Copyright registration is hard to come by for a work of art which is seemingly identical to someone else’s work. Copyright a remix song in India is somewhat a complicated affair considering the limitations available in the Copyright law. But the good news is that is not an impractical chore, provided one adheres to certain conditions. This article casts some light on legal implications cited in Copyright Act that one must consider before copyright a Remix soundtrack in India.
Remixing of Song in India
There are countless songs that are the remixes of the old 70’s soundtrack, which were become the instant hit among the masses. Be it in any verse or language, these remixes somewhat remind the audiences about the original motion picture but with a tint of popular versions. But, although these remakes of the old movie, they are still treated to be a new movie as they constitute a different set of genres as the casting individual- i.e. producer, filmmaker, actors are entirely different.
As we are aware that the moment anything is created, it comes under the Copyright regime whether you opt for the registration or not. In such a scenario, will creating remixes, mashups, compilations constitute infringement.
Primarily, for a work to be treated as a copyrightable work, it ought to comply with the two fundamental conditions. These are also important for those intending to copyright a Remix song.
- It should adhere to the originality, &,
- It should be manifested in any tangible form because ideas stand ineligible for copyright protection.
When any new kind of soundtrack or video composition is recreated, the owner gets exclusive rights over his/her work. This allows the owner to further recreate, reproduce, or communicate his/her work to the masses. In the recent past, a new wavelength of mash up, and copyright a Remix has taken its place in the music fraternity.
Turning infringing material to official remixes is a risky affair but often rewarding if you can collect a strong enough pitch to secure the owing level.
Recording of a soundtrack entails creativity & intellectuals of the musical team & once ready, it is converted into a desirable number of copies to sell in the market. When a soundtrack is recreated, the owners will consider those soundtracks which are already popular in the market and remix them accordingly without compromising the essence or feel of the original song.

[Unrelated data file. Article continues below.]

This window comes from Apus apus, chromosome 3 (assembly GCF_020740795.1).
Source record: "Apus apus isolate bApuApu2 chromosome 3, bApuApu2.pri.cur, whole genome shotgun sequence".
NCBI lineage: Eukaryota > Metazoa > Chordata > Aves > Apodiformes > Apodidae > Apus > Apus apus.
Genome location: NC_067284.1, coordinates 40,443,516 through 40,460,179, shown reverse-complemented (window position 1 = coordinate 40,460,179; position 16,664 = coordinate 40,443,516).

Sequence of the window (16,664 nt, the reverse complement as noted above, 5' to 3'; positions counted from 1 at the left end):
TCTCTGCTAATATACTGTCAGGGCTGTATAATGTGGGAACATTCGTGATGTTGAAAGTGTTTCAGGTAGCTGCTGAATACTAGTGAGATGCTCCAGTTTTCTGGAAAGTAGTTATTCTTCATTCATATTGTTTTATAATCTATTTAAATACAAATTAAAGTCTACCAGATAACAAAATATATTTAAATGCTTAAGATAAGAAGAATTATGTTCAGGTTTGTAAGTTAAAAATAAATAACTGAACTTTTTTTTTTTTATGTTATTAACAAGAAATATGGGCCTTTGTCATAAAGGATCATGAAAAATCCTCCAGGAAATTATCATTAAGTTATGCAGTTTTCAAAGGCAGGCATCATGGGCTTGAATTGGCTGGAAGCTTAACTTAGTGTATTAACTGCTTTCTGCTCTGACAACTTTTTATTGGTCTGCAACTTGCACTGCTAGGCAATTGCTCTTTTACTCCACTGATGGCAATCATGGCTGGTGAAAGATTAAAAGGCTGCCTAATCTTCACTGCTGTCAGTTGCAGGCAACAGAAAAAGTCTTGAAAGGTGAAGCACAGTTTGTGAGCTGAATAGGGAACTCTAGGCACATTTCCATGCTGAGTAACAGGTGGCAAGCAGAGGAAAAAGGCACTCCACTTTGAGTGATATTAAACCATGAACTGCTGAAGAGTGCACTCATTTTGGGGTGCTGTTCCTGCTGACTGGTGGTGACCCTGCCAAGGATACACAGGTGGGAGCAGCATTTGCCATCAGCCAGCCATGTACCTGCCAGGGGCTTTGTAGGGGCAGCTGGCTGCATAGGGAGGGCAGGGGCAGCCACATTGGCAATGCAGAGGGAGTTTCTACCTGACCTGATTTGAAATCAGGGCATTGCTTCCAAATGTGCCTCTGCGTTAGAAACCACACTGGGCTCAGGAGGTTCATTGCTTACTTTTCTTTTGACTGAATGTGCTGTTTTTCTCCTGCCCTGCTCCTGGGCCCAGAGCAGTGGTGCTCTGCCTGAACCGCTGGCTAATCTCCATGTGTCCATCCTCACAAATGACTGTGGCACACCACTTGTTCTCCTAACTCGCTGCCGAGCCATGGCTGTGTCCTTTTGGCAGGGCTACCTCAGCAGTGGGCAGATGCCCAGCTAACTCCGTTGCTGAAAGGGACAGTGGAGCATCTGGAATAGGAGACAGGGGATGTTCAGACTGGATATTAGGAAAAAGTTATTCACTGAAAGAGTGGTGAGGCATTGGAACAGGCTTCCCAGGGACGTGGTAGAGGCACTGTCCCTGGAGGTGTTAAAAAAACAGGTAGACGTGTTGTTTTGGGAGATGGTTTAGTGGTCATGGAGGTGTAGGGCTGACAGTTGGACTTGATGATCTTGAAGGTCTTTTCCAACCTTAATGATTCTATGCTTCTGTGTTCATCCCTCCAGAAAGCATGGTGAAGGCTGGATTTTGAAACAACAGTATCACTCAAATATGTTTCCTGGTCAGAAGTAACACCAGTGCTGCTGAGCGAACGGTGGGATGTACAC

From the legal viewpoint, we need to examine whether such works are considered as copyrightable works or not, whether they breaches the original work, whether the owner possesses the legal right to use such soundtracks and how does law tackles such practices.
Read our article:Copyright Judgement in India: Here are some famous cases
An Overview on the Remake culture of the soundtrack
Section 2(c) of the Copyright Act defines that “musical work” implies a work comprised of music and entails any graphical notation of such work but does not encompass any terms or any action aimed to be sung or performed with music. The given rights are linked with the copyright of such works.
In the case of literary, musical, or dramatic work, not being a computer program:
- To reproduce the work in a materialistic way & store it in any digital medium.
- To share copies of work publicly which are present in the market
- Moreover, to share & perform the work publicly
- To create or recreate any filmmaking work or sound recording
- Furthermore, to make any kind of abridgments or translation.
- To make any modification in the work.
What about the sound recording?
- To create any other sound recording- mashups, remix, compilation, etc, concerning that,
- To hire, produce, or sell copies of the soundtrack
- To distribute the work publicly,
The infringement would come to effect if such a remake is done without the owner’s consent. Copyright a Remix song under these circumstances would become impractical. In general, the entrepreneurs will contact the original owner through copyright collective management or societies, and then will forward a notification to them stating their intention to remake/reproduce the soundtrack in return for royalty as consideration.
Types of Rights available for Musical Work
As cited above, once the owner successfully copyright a Remix song or other work of arts, he/she got vested with exclusive rights which enables him/her to reproduce or distribute the work, to perform publicly via digital audio transmission, to make derivative work & publish them.
As a copyright holder of the work, the Act grants the right to record, sell, distribute its copies of music in various ways like a digital download, compact Disc, etc, and/or re-create something unique, creative from your pre-existing work & publish it in a different part of the cities.